(Bloomberg) -- Video-game fans suddenly have their pick of a huge menu of titles thanks to a raft of new mobile subscription services from Apple Inc., Microsoft Corp., Alphabet Inc.’s Google and Nvidia Corp.But for the more than 1 billion users of Apple’s iPhone and iPad, the only real option is Arcade, the subscription service launched by the company in September.That's because Apple imposes strict limits on the kinds of apps users can access on its devices. For example, App Store guidelines ban services that rely on streaming from the cloud. Arcade adheres to the requirements, in part, because it’s included as a feature within the App Store itself. This is the latest example of what critics say are arbitrary rules favoring Apple’s own apps at the expense of similar software from outside developers.“There’s a fraught relationship between developers and Apple precisely because of rules like this,” said David Barnard, a longtime independent developer and advocate at RevenueCat. “In some ways, I am incredibly grateful to their marketplace for helping me make millions of dollars I wouldn’t have made without it. On the flip side, them being so heavy handed at times does kill apps and does cause developers to miss out on other potential revenue.”If software developers want to reach as many consumers as possible, they have to be on Apple’s iOS. The operating system powers more than 1 billion smartphones and tablets and it’s the only way to access the iOS App Store, which accounted for 65% of app spending globally last year, according to Sensor Tower. The Cupertino, California-based company can also make or break mobile gaming businesses: More than half of the $62 billion spent on smartphone gaming last year happened on Apple products.Cloud gaming services, where users stream games live over the internet, are growing in popularity, especially as faster fifth-generation, or 5G, wireless networks proliferate. The new offerings from Microsoft, Nvidia and Google are cloud streaming-based, while Apple Arcade is not. Those other services are found on the Android operating system, which powers 2.5 billion devices worldwide. Among the popular games found there, and missing from iOS, are Red Dead Redemption 2, Gears of War 5 and Destiny 2.Asked about the challenge of reaching iPhone and iPad users with the chipmaker’s GeForce Now service, an Nvidia spokesperson said: “Ask Apple.” Apple said its “customers enjoy great apps and games from millions of developers and gaming services can absolutely launch on the App Store” if they follow the App Review Guidelines, which means that games have to be submitted individually, allowing them to appear in App Store rankings and search. The company also said it intends to continue building on its relationships with developers and providing a level playing field. “Developers can choose to reach all iPhone and iPad users over the web through Safari and other browsers on the App Store,” Apple said. But currently the new cloud-based gaming streaming services aren’t accessible through web browsers on iPhones and iPads. Whether the restrictions raise antitrust issues is another matter. The policies were in place before the latest gaming services launched, and “I don’t see it cutting one way or the other,” said David Reichenberg, an antitrust lawyer at Cozen O’Connor.Apple said there is strong competition in every category in which it makes its own apps. Arcade, only available on iOS, is $4.99 per month for more than 100 games and is a growing contributor to the company’s services revenue, which is important amid a period of reduced hardware sales growth. At least one gaming subscription offering, GameClub, has managed to get on the App Store. It licensed several old-school games, released them all on the App Store as separate apps under one developer account and offers one $4.99 subscription that works across the apps. Still, it was rejected 127 times by Apple before being approved. “The amount of effort we put into making sure the app played by Apple’s rules was no joke, it was a huge undertaking,” Eli Hodapp, GameClub’s head of business development, said.In February, Microsoft released a beta version of its gaming service, currently dubbed xCloud. It is still in free preview, but is expected to launch later this year as a paid service under the company’s Game Pass brand. A look at the software shows the contortions that it and other Arcade rivals will have to pull off to get on Apple’s system. While Microsoft’s has a catalog of 90 games available on Android, just one, Halo, appears on the iPhone test version. Redmond, Washington-based Microsoft and Mountain View, California-based Google declined to comment. No Third-Party Games in ServiceThe Android variant of xCloud lets users choose from multiple games built by different publishers. A version of the app on iOS could only have games either developed or exclusively licensed by Microsoft.Apple outlines this in an App Store rule that says “games offered in a game subscription must be owned or exclusively licensed by the developer.” For example, Microsoft’s iOS service can offer Halo because Microsoft produces that game, but not Ace Combat from Bandai Namco.This restriction prevents game developers from being able to work with game partners already on other platforms. Apple said Arcade complies with all the guidelines. Microsoft makes several of its own games, but Google and Nvidia would only be able to launch if they exclusively licensed third-party titles. Google’s Stadia costs $9.99 per month and new games are added monthly. Nvidia offers free and $4.99 per month subscription tiers, but requires a user to login to a Valve Steam account to access many titles.A related guideline bans the subscription services from carrying over upgrades like levels, extra weapons and characters unless they are also available as an in-app purchase in the App Store. Like many other apps, this gives Apple a 30% cut of revenue from developers, while confusing users who play video games on multiple platforms. It also means more overhead for developers.No Single App with Playable CatalogIf a developer is able to build or license enough games for a service, they would still be prohibited from releasing an all-you-can-eat gaming subscription service on iOS that works inside of a single app.Many games are available to be downloaded individually from their creators, but consumers increasingly like to subscribe to a bundle of games at a lower monthly price — much like they’d subscribe to Apple Music instead of downloading individual songs or sign up for Netflix instead of buying specific movies.The same rule that bars non-exclusive titles requires that “each game must be downloaded directly from the App Store.” This means an app can’t include a catalog of games and must be broken up into separate apps. Apple said the guideline is to prevent games from being added or removed without review. Apple allows catalog apps for magazines, newspapers, music, videos and books."The App Store was created to be a safe and trusted place for customers to discover and download apps, and a great business opportunity for all developers,” Apple said. “Before they go on our store, all apps are reviewed against the same set of guidelines that are intended to protect customers and provide a fair and level playing field to developers.”No Cloud StreamingWhile a game developer could feasibly workaround the first few games-related guidelines, Apple’s decision to block games that stream directly from the cloud is an iOS deal-killer for Microsoft’s xCloud, Google’s Stadia and Nvidia’s GeForce NOW. Apple’s rules state that “thin clients for cloud-based apps are not appropriate for the App Store.” This type of app does little on the device, with most of the action offloaded to remote data centers, much like how Netflix streams movies. In contrast, each Apple Arcade game runs fully on the device without the need to stream data from the cloud.Cloud streaming works on an early test version of Microsoft’s app, but if a full app like that was submitted to the Apple App Store it would probably be rejected. Microsoft’s beta app is available currently to 10,000 users through an Apple testing service called TestFlight, which traditionally follows the same rules as the App Store.Apple says that developers that publish games on the App Store benefit from features like Siri, backups and App Store promotion. Having to build a service without cloud streaming would be a lot more work for traditional game developers and would mean they have to re-create their apps for each platform rather than leverage their existing game libraries. Apple lets devlopers use a technology called remote desktop. This is similar to cloud streaming, but instead of piping in content from a data center, the game is streamed from a Mac, Windows computer, or gaming console. This method comes with a major caveat: users can only stream from a computer or console that they own and the iPhone must be on the same network as the first device. That means you can stream a game in your living room, but not on the bus to work. That has allowed apps like Sony’s PS4 Remote Play and Valve Steam Link. Microsoft xCloud for Android has a similar option for streaming from an Xbox, but the feature is missing from the iPhone. It’s unclear why Microsoft didn’t include it. Major technology companies aren’t the only ones having trouble getting on the App Store. For months, one app from Shadow, a Paris-based cloud gaming developer, appeared to survive Apple’s rules. That changed at the end of February when Shadow’s platform was removed. Shadow relied on streaming games from PCs in a server farm, versus computers owned by users. Shadow said it’s talking to Apple about getting back on the App Store.For more articles like this, please visit us at bloomberg.comSubscribe now to stay ahead with the most trusted business news source.©2020 Bloomberg L.P.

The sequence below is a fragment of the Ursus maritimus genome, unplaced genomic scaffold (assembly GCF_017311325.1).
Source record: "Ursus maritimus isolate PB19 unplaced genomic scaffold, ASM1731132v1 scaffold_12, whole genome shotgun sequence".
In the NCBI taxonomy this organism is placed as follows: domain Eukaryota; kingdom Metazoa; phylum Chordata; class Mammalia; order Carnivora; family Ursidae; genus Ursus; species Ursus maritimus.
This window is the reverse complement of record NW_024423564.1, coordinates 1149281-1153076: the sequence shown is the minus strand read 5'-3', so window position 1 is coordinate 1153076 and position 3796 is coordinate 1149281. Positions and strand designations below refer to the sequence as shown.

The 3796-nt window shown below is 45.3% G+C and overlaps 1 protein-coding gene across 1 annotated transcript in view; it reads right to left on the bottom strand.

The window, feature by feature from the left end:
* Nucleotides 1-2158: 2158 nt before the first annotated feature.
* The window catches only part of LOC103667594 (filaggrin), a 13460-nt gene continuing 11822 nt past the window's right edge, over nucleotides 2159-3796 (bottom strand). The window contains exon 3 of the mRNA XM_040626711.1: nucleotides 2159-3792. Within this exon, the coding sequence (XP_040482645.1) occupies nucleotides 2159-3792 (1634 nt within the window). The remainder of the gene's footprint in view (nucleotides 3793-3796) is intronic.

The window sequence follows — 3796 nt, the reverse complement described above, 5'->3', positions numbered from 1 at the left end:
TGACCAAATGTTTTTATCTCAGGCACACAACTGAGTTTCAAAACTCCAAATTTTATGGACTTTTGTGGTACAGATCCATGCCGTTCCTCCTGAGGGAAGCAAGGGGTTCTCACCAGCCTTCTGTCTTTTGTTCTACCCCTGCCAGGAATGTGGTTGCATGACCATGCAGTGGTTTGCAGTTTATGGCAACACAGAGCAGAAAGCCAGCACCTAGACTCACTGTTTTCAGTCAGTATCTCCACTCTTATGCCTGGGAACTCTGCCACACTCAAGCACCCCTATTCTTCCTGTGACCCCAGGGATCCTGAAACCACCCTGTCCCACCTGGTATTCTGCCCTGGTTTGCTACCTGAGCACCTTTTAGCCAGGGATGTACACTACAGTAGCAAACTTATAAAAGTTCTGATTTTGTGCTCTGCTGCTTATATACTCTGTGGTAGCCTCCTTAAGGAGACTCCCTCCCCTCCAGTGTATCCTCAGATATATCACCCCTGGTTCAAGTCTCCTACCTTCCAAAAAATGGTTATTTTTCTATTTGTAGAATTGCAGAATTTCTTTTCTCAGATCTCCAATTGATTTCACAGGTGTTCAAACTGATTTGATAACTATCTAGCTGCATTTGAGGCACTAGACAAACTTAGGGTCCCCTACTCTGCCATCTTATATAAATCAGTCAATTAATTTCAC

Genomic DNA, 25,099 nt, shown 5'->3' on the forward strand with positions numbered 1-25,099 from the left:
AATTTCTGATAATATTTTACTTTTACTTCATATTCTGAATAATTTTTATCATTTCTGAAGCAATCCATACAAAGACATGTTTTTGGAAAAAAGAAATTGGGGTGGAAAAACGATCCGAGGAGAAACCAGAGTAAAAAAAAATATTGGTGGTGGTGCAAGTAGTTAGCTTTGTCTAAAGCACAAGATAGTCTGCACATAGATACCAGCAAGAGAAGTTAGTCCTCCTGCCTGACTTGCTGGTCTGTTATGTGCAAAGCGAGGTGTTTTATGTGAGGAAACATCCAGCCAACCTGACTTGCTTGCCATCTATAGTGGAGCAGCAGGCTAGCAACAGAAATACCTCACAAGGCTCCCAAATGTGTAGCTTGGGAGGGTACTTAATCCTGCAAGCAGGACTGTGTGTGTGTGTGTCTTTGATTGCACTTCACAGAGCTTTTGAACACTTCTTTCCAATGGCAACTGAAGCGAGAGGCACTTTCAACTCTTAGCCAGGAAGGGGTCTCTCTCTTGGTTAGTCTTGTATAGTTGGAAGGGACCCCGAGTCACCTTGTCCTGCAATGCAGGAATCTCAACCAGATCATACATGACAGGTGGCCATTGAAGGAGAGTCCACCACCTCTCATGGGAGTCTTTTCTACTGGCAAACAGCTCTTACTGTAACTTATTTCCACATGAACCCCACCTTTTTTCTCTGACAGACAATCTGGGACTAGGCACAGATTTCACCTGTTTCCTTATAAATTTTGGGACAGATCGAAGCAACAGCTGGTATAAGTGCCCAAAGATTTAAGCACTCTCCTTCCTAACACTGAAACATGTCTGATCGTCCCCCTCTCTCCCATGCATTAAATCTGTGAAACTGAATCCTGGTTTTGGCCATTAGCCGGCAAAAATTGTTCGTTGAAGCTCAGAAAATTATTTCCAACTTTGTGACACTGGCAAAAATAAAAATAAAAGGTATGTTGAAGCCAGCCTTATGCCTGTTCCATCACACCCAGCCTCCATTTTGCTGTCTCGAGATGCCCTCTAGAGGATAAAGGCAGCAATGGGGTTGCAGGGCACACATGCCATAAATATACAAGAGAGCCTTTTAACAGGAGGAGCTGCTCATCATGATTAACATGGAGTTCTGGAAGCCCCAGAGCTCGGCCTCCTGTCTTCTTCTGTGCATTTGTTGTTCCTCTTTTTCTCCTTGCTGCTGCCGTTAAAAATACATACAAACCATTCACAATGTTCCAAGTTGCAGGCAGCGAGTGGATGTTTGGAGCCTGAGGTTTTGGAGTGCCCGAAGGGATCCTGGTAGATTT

Tech giants Facebook, Amazon, Apple Netflix, and Google — also known as the FAANG stocks — will endure the crisis and some may benefit from it, says Daniel Ives, managing director of equity research at Wedbush.